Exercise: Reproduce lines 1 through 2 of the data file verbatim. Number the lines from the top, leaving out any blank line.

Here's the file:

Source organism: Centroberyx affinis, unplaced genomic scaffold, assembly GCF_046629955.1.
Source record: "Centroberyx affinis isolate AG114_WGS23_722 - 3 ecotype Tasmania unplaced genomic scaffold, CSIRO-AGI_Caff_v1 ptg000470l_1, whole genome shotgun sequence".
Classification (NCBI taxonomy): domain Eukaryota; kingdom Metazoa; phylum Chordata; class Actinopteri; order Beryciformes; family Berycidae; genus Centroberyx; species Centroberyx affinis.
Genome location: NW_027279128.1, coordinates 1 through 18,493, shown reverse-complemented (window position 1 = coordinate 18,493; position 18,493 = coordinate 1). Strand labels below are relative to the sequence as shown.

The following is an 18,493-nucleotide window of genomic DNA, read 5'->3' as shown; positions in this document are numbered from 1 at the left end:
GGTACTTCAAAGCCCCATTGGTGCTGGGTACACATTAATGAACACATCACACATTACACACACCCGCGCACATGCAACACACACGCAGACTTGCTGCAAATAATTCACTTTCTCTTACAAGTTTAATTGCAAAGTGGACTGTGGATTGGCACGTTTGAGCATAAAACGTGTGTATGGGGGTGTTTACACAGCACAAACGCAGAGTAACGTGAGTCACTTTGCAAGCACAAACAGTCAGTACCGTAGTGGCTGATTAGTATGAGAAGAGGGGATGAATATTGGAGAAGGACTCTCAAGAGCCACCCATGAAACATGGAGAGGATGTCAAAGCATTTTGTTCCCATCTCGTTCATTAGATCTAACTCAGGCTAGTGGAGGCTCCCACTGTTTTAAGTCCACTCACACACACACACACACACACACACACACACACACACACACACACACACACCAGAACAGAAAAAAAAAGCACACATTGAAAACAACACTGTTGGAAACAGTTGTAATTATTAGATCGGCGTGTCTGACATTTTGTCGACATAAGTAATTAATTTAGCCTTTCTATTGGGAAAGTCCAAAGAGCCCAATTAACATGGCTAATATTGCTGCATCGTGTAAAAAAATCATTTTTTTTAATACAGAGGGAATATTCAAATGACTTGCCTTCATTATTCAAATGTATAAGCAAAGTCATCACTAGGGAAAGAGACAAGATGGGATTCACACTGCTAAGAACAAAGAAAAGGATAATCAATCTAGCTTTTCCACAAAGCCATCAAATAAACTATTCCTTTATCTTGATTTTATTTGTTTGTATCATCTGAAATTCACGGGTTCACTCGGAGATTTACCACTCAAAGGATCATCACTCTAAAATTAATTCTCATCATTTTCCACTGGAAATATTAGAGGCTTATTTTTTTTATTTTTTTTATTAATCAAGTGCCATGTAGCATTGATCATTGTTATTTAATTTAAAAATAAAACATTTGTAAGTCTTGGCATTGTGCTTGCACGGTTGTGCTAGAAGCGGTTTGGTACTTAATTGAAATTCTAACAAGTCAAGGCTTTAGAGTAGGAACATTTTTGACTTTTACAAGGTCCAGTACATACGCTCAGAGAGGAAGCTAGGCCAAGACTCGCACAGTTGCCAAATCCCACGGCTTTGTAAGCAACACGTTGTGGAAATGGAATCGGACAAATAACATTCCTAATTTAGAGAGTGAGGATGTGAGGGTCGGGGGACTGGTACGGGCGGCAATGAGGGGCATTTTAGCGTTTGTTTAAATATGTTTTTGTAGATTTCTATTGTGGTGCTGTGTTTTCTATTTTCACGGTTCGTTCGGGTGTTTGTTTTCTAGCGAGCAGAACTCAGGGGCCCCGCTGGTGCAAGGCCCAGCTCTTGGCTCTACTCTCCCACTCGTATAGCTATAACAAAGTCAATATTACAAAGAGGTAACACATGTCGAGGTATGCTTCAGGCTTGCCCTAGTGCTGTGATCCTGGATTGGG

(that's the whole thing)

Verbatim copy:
Source organism: Centroberyx affinis, unplaced genomic scaffold, assembly GCF_046629955.1.
Source record: "Centroberyx affinis isolate AG114_WGS23_722 - 3 ecotype Tasmania unplaced genomic scaffold, CSIRO-AGI_Caff_v1 ptg000470l_1, whole genome shotgun sequence".